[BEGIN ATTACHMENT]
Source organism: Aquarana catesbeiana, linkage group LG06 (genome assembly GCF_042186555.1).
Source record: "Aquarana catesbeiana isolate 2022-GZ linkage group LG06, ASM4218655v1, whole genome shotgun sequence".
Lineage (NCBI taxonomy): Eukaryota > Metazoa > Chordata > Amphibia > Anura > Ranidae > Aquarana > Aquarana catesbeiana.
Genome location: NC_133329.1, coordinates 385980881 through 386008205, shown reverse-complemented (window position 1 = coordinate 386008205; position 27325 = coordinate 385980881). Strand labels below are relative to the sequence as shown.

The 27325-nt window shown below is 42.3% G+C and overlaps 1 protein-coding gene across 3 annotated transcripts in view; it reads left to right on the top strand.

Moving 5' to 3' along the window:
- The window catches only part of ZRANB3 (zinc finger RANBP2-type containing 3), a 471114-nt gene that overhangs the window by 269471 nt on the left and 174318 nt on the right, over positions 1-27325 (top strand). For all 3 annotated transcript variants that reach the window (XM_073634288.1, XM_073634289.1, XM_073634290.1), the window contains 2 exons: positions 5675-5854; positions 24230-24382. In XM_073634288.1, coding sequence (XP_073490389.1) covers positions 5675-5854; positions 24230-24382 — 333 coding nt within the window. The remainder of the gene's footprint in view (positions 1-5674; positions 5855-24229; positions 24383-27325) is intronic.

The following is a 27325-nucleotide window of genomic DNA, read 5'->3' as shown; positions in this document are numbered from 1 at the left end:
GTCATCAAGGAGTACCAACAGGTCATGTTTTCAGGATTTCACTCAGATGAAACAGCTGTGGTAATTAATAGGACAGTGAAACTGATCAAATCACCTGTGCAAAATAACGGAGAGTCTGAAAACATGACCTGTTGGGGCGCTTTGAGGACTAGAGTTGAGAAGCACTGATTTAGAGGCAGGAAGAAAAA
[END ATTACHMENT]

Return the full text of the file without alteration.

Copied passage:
Source organism: Aquarana catesbeiana, linkage group LG06 (genome assembly GCF_042186555.1).
Source record: "Aquarana catesbeiana isolate 2022-GZ linkage group LG06, ASM4218655v1, whole genome shotgun sequence".
Lineage (NCBI taxonomy): Eukaryota > Metazoa > Chordata > Amphibia > Anura > Ranidae > Aquarana > Aquarana catesbeiana.
Genome location: NC_133329.1, coordinates 385980881 through 386008205, shown reverse-complemented (window position 1 = coordinate 386008205; position 27325 = coordinate 385980881). Strand labels below are relative to the sequence as shown.

The 27325-nt window shown below is 42.3% G+C and overlaps 1 protein-coding gene across 3 annotated transcripts in view; it reads left to right on the top strand.

Moving 5' to 3' along the window:
- The window catches only part of ZRANB3 (zinc finger RANBP2-type containing 3), a 471114-nt gene that overhangs the window by 269471 nt on the left and 174318 nt on the right, over positions 1-27325 (top strand). For all 3 annotated transcript variants that reach the window (XM_073634288.1, XM_073634289.1, XM_073634290.1), the window contains 2 exons: positions 5675-5854; positions 24230-24382. In XM_073634288.1, coding sequence (XP_073490389.1) covers positions 5675-5854; positions 24230-24382 — 333 coding nt within the window. The remainder of the gene's footprint in view (positions 1-5674; positions 5855-24229; positions 24383-27325) is intronic.

The following is a 27325-nucleotide window of genomic DNA, read 5'->3' as shown; positions in this document are numbered from 1 at the left end:
GTCATCAAGGAGTACCAACAGGTCATGTTTTCAGGATTTCACTCAGATGAAACAGCTGTGGTAATTAATAGGACAGTGAAACTGATCAAATCACCTGTGCAAAATAACGGAGAGTCTGAAAACATGACCTGTTGGGGCGCTTTGAGGACTAGAGTTGAGAAGCACTGATTTAGAGGCAGGAAGAAAAA